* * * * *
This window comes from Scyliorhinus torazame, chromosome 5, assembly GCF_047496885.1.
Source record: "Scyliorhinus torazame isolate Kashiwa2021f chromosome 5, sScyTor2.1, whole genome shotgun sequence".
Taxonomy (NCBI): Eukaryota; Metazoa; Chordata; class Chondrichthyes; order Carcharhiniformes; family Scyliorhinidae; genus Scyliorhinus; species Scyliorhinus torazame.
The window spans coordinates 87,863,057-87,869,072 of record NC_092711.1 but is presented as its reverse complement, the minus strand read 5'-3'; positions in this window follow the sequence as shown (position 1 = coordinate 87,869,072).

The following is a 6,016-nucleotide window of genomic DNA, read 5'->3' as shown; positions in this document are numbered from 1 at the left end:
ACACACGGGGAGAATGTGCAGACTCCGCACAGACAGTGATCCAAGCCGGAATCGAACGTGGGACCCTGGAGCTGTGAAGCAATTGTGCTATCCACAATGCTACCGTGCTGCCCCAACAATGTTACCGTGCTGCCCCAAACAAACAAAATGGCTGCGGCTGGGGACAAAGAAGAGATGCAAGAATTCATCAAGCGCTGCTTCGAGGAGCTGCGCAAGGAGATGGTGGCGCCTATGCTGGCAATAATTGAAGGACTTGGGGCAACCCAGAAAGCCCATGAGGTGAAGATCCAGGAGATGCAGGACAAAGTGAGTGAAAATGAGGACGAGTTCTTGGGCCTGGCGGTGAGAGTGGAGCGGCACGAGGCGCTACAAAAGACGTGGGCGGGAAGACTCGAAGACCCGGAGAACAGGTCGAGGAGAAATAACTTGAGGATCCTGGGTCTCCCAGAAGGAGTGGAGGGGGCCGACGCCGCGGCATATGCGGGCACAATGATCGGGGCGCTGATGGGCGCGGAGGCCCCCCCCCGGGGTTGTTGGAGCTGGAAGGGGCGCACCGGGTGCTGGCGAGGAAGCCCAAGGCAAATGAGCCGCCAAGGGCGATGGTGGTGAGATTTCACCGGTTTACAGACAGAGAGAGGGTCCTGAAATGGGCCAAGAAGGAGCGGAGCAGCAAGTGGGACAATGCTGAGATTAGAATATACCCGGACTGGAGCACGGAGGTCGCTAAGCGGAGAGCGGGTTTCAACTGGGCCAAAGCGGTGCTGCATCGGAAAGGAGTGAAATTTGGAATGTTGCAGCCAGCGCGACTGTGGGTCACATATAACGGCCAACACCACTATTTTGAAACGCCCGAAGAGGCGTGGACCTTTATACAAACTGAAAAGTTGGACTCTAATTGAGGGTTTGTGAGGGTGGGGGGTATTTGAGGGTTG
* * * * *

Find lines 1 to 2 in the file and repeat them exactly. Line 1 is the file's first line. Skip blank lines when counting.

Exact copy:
This window comes from Scyliorhinus torazame, chromosome 5, assembly GCF_047496885.1.
Source record: "Scyliorhinus torazame isolate Kashiwa2021f chromosome 5, sScyTor2.1, whole genome shotgun sequence".